By the way constructors and destructors are useful, even though you could argue against them saying "there are design principles for proper initialization and deinitialization".
     
    Tim Holloway
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    Ivan Jozsef Balazs wrote:The try-with-resources construct is useful for resource management.



    It is very useful. Unfortunately, it's also relatively recent, so a lot of old code has had to make do without it. Some of that code managed better than others.
     
    Campbell Ritchie
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    Tim Holloway wrote:. . . the garbage collector would do the closing. Which it should. Eventually.

    Is that before or after you reboot your computer ?
     
    Campbell Ritchie
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    Tim Holloway wrote:[try-with-resources is] also relatively recent . . .

    Yes, so many tutorials showed a plain simple close(); call but you really needed it in a finally block.
     
    Tim Holloway
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    Campbell Ritchie wrote:

    Tim Holloway wrote:[try-with-resources is] also relatively recent . . .

    Yes, so many tutorials showed a plain simple close(); call but you really needed it in a finally block.



    And the close in turn should be in a try/finally block, since a close could potentially throw an exception as well.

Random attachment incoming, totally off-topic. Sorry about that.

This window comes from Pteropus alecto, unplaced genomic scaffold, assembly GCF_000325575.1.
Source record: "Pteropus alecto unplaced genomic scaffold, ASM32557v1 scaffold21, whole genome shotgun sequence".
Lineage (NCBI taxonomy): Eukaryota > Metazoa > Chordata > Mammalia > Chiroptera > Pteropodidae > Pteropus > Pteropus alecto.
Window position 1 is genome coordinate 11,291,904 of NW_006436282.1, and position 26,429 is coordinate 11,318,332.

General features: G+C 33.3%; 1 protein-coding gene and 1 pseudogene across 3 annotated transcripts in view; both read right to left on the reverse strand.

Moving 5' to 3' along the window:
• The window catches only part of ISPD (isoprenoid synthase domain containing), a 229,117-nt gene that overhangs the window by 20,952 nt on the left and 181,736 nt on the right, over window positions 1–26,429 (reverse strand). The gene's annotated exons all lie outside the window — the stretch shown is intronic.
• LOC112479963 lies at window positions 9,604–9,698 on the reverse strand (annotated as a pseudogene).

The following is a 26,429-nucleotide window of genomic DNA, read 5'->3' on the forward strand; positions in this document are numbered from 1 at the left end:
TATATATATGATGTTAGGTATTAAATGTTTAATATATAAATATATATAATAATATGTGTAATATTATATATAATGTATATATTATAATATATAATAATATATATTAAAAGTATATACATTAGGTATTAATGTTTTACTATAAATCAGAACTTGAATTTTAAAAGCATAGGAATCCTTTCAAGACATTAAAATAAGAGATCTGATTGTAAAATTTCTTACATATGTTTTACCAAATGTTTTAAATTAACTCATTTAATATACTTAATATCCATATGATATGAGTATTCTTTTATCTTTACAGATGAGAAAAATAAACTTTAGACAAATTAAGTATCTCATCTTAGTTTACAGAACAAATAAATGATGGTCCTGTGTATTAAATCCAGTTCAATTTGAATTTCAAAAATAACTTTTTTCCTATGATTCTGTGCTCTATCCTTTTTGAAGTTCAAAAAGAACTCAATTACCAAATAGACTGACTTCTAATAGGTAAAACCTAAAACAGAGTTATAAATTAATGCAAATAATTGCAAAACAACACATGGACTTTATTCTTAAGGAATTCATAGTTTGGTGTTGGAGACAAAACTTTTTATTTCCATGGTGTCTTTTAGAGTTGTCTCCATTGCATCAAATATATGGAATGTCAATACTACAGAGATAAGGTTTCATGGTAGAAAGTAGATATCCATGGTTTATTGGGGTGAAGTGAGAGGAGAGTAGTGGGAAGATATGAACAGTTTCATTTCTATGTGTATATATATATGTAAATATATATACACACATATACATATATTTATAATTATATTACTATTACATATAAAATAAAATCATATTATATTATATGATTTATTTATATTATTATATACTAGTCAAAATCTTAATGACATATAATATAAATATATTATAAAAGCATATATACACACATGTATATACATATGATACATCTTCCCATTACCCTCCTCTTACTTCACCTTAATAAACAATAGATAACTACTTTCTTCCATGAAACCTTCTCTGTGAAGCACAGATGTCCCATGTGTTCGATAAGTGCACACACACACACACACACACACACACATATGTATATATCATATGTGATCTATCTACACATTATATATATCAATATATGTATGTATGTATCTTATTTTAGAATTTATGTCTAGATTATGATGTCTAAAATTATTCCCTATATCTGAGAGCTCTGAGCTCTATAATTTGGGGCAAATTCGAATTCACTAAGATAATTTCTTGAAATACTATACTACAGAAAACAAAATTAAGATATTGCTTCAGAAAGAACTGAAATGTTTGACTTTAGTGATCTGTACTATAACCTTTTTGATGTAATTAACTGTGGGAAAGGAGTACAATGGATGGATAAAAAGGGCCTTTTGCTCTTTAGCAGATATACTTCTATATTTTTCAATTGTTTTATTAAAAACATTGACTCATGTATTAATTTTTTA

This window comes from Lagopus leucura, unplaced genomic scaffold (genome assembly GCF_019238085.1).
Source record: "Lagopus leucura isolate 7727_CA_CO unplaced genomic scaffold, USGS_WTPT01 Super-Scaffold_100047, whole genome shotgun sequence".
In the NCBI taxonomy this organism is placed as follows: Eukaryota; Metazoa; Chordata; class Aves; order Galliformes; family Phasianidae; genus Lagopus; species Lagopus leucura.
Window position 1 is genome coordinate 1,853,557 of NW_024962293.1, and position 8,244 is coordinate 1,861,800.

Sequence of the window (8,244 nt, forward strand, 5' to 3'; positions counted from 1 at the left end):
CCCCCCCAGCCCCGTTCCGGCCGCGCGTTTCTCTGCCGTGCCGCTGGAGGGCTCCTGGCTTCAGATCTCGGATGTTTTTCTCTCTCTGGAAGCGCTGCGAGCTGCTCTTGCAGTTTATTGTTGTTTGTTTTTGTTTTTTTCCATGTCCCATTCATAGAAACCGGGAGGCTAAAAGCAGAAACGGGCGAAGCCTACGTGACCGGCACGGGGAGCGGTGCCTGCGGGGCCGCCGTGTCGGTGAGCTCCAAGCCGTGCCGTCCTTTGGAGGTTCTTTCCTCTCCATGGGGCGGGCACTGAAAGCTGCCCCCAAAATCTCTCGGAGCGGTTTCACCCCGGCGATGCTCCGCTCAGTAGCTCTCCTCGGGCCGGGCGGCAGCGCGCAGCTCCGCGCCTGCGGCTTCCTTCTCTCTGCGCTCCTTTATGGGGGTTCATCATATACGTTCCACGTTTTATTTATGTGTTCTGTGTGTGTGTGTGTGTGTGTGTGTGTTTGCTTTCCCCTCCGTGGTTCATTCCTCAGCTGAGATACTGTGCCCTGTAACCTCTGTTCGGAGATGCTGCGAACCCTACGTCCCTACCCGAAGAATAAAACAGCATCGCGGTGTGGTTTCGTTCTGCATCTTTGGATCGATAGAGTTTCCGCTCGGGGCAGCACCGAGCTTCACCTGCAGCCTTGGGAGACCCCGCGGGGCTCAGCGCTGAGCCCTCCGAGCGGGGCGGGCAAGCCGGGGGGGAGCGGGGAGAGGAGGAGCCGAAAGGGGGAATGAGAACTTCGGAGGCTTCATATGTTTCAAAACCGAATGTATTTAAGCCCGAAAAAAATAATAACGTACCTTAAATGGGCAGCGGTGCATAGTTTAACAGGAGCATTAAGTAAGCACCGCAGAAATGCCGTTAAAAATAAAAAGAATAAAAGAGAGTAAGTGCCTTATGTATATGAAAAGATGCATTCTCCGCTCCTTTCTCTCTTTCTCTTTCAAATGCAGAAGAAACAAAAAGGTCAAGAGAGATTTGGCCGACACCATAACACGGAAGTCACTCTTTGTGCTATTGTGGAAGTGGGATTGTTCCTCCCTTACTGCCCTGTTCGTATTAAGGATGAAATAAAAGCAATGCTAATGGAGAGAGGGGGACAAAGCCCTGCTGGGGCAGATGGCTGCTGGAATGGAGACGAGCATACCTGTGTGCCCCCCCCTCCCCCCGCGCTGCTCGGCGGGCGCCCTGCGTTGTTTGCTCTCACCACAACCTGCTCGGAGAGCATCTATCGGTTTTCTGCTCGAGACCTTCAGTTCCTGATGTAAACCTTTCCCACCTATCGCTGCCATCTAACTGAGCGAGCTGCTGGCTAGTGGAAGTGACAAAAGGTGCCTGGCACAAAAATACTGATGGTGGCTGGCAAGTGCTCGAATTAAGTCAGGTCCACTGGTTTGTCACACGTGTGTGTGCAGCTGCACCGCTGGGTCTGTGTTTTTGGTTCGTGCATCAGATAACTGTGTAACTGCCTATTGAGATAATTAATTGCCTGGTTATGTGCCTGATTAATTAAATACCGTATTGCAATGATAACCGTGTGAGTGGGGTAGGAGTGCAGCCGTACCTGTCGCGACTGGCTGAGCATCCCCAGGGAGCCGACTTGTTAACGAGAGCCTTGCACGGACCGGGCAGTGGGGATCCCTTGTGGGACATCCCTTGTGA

Carey Brown
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    Tim Holloway wrote:.... Also, __FILE__ and __LINE__ aren't really applicable in Java since Java doesn't have a pre-processor like C or C++. The file and line information are stored as part of the class for use in stack traces.

    The __FILE__ and __LINE__ were macros in C/C++ but wouldn't have to be in Java. Yes, you can get those from stack trace information but that has run time overhead that a compute at compile time needn't have. With Java I end up with something like this, but I'm open to better solutions.
    Output:
     
    Tim Holloway
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    Actually, __FILE__ and __LINE__ were more likely to get used to fake out "overlay" code. For example, the original C++ translator converted C++ to C, but the C++ source line numbering often didn't match the generated C code line numbering to this was how you got it resolved. I think some of the YACC ilk fudged things similary.

    I'm not sure why you expect there to be more overhead in Java using its class-internal line numbers than any other way. All they effectively are is unnamed class members and I'd expect the same overhead as with named class members.
     
    Carey Brown
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    FILE and LINE would become String and int constants which I presume to be cheaper than creating a Throwable object at run time.
     
    Tim Holloway
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    Carey Brown wrote:FILE and LINE would become String and int constants which I presume to be cheaper than creating a Throwable object at run time.



    That's assuming that the compiler didn't optimize all of that out.